During regular reviews of merchandising data, you will undoubtedly run across categories that appear problematic for a variety of reasons. Two typical areas of concern are being overstocked or overbought.
When you notice that a classification is out of line with the inventory plan, a determination must be made if the category is overbought or overstocked.
“Overbought” and “overstocked” are two completely different problems, although they share potentially similar results.
Careful review and corrective action should be considered if needed.
If the on-order matches up reasonably well when compared to the planned receiving numbers, and the open-to-buy still appears negative several months out, you are not overbought, but over-stocked. An overstocked situation can be rectified by returns, stock-balancing for products in a different class, and promotional efforts designed to drive addition-al sales, such as spiffs, contests, trunk shows, and – of course – permanent markdowns. This is also the time to review how the category got over-stocked in the first place, which could include a negative sales trend, receiving more inventory than was ordered, not taking timely markdowns, or accepting deliveries at the wrong time.
An overbought situation requires a complete review of what is coming in by brand, size, style and color. Most stores I see that are overbought are also “over assorted,” resulting in too much of everything or a whole lot of nothing, depending on your viewpoint. I do believe that the receipt of new goods, timed well, is the lifeblood of any retailer. My preference is to move older stock out as quickly as possible to make way for the new, assuming that incoming purchases are reasonably in line with the inventory plan. I do think it is also important to "test" new vendors and styles. I would allocate perhaps up to 10% of my open-to-buy (OTB) for testing new vendors. A very general rule of thumb, depending on the classification you might be buying for, could be 50% of OTB reserved for ongoing lines you know you are going to carry, 20% for size fill-ins and reorder, 20% for off-price opportunities, and 10% for testing new lines.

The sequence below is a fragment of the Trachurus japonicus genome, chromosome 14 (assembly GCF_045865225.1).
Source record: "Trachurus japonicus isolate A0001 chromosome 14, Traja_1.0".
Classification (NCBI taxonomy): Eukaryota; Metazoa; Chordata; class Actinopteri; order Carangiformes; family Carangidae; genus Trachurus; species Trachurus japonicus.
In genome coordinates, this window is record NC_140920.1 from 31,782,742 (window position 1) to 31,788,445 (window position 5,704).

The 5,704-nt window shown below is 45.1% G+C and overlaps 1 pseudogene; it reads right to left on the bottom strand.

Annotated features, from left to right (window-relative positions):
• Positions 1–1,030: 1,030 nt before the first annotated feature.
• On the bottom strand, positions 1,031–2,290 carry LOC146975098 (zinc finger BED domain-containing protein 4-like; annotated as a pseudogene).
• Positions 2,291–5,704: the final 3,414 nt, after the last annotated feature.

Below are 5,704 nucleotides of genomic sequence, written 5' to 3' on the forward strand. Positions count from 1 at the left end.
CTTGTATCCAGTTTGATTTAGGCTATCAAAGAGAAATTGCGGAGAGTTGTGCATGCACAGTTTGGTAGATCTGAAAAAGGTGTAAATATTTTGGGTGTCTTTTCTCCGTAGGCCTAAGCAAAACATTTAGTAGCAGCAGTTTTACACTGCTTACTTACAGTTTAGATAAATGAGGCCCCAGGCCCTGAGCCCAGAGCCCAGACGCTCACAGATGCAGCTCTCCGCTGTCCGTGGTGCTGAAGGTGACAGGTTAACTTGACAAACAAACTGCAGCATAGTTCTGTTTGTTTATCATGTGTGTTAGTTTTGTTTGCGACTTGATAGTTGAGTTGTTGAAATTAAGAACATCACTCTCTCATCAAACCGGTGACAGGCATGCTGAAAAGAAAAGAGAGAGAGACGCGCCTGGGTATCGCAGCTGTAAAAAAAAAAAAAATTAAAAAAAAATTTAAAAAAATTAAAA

Fixing the problem
If you encounter an overbought situation, work first on the biggest problem areas with the earliest ship dates. One common cause in stores that are constantly overbought is that often they try to carry too many brands. Though well-intended in terms of providing a wide variety, too often this merchandising approach leads to the line not having any meaning to the store, and vice versa. Also look for duplication in styles, colors, and price points, and modify or adjust shipments. Duplications are simply superfluous inventory that will end up in the markdown room. Next, look for lines that have consistently not performed well from a GMROI perspective (Gross Margin Return on Investment) and modify those orders. If the overbought situation is simply due to backup orders of strong sellers that have been placed to reserve stock, this is less severe – as long as you really do have a system in place to review the orders prior to them being shipped.
Consider a boot or sandal class that appears overbought for an upcoming season. The most prudent way to approach the class is to minimize carry-over going into the off season. We are in an unbelievably competitive market, in which all customers have access at their fingertips to the largest shopping center in the world at all times – the internet. Dusting off last year’s mistakes or over-buying for the next season is the least viable alternative (there are exceptions, but few good ones). Yes, margin is lost when merchandise is marked down, but GMROI, turnover, cash flow and sales are jeopardized when old merchandise is carried over from season to season. Which would you rather have?